Section 8: potlatch -- long history\ people -- gather this way\ father -- died when I was still too small to travel\ today -- easy to move around; money\ airplane\ fur -- used to be good business\ today -- hard times\ mining -- going down too\ potlatch -- not enough to bury dead, still don't forget\ potlatch -- much work; gather; hunt; cook\ people -- relieved by potlatch|

Section 9: social reciprocity -- people who helped at funeral are helped at potlatch\ gifts -- parkies, boots, mitts, jackets\ funeral -- lot of work; cleaning the body, cooking, sewing\ potlatch -- pay them back\ emotions -- release from mourning\ old days -- had potlatch outside\ Kotzebue\ Kobuk River\ Shungnak\ Ambler\ travel -- to coast for supplies\ Kobuk River -- meeting place\ fur -- traded for goods\ fur -- parkies, pants, boots, rope\ rope -- ugruk skin\ ugruk -- skin rope\ fence -- make with it\ potlatch -- outdoors, big fire\ daytime -- singing\ songs\ cloth dance -- make circle with cloth; pass it around; bolts wound together\ boot seal -- canvas; give pieces to people\ rope -- cut up for snow shoes, pass around\ supplies -- make good use of all|

Section 10: songs -- made for the person\ qualities -- of deceased, i.e. good hunter; fast runner; hard worker; kind; helpful\ today -- don't know how to put words in songs\ old times -- people really smart, learned from their elders\ emotions -- be joyful about it, not sad\ people -- talking ill of others is not nice|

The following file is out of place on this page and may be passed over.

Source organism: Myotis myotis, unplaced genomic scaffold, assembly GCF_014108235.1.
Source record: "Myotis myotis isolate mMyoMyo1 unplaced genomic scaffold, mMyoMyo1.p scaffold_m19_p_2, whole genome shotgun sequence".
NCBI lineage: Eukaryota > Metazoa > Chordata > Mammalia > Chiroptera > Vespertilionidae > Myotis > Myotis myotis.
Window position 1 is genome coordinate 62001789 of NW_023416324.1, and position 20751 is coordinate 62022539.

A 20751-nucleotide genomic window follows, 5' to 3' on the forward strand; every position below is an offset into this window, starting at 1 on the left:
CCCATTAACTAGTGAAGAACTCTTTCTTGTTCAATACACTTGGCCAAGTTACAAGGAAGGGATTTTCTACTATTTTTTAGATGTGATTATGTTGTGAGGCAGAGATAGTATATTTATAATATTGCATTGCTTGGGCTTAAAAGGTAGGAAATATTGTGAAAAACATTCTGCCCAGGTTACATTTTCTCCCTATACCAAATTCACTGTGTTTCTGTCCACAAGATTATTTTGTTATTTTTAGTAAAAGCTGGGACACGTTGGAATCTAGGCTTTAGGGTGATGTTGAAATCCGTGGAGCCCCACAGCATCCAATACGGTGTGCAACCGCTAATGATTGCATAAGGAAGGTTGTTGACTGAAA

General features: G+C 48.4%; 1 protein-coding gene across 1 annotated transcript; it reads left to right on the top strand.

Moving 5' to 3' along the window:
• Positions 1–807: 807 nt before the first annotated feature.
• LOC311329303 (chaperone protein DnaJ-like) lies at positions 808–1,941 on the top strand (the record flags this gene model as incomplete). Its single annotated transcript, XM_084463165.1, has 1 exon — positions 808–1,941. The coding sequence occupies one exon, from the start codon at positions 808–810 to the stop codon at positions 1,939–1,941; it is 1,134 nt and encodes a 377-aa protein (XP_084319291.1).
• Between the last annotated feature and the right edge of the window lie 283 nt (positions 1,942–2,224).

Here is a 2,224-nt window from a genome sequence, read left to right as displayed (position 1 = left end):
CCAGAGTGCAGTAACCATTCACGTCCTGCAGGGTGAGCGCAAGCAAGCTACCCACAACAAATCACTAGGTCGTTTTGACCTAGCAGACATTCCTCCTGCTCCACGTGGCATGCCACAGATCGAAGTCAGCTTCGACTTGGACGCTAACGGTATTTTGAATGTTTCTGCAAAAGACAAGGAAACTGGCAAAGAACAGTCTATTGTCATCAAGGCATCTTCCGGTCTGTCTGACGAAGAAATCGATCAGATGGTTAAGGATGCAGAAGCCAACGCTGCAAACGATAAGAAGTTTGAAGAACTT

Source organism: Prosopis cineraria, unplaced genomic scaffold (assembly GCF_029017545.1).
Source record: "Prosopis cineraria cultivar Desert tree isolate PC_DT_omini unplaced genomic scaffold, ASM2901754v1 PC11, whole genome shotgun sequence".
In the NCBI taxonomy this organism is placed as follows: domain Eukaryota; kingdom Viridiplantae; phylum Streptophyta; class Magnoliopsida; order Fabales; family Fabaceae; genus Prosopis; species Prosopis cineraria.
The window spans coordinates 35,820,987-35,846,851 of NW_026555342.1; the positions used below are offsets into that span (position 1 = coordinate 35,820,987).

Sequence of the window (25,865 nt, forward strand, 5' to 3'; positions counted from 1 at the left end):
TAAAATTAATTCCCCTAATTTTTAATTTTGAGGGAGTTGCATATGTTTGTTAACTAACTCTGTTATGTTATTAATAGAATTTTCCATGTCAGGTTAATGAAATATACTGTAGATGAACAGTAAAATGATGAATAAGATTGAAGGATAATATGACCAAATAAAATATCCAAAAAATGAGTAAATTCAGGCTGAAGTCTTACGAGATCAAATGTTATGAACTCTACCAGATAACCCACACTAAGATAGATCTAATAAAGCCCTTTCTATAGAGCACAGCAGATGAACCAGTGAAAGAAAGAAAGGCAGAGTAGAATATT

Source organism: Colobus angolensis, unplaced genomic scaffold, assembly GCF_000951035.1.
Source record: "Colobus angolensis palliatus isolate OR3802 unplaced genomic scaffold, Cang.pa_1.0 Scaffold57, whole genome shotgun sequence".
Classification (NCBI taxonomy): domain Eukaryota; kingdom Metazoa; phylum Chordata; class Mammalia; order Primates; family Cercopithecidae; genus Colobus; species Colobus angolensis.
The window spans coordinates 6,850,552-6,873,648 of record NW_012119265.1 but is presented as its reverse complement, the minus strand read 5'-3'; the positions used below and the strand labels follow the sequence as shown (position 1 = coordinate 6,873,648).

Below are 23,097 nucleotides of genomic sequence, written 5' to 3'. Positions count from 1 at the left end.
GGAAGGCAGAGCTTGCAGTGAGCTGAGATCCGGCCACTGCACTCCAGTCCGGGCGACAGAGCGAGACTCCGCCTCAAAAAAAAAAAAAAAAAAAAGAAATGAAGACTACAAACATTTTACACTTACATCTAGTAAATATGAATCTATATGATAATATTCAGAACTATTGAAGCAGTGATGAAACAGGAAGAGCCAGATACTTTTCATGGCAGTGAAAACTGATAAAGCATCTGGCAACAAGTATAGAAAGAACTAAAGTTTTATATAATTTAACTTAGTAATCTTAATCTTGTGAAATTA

Section 11: mother -- lesson: don't ever say cross words to friends; don't be mean\ life -- the nice live long\ truth -- never lie to people\ life -- we all need each other; treat each other good\ visitors -- give them something, give them tea\ sharing|

Section 12: communication -- some want to talk, others don't\ listening -- we tell them what we know\ white people -- they have helped a lot\ knowledge -- they know a lot\ Beetus, Norman\ lesson -- learn, watch, listen\ people -- getting along, helping one another\ afterborns -- want those born after 1971 to get stock\ Native corporations\ amendments\ generations -- they come after us\ provisions -- almost everything is there\ laws -- some are bum, some O.K.|

Section 13: old people -- hardly any around anymore\ values -- have to think of everybody in this world\ dependence -- we lose people all the time; too much\ old ways\ living -- we have to try to make, don't take our lives\ hope -- that people will take care of themselves and each other|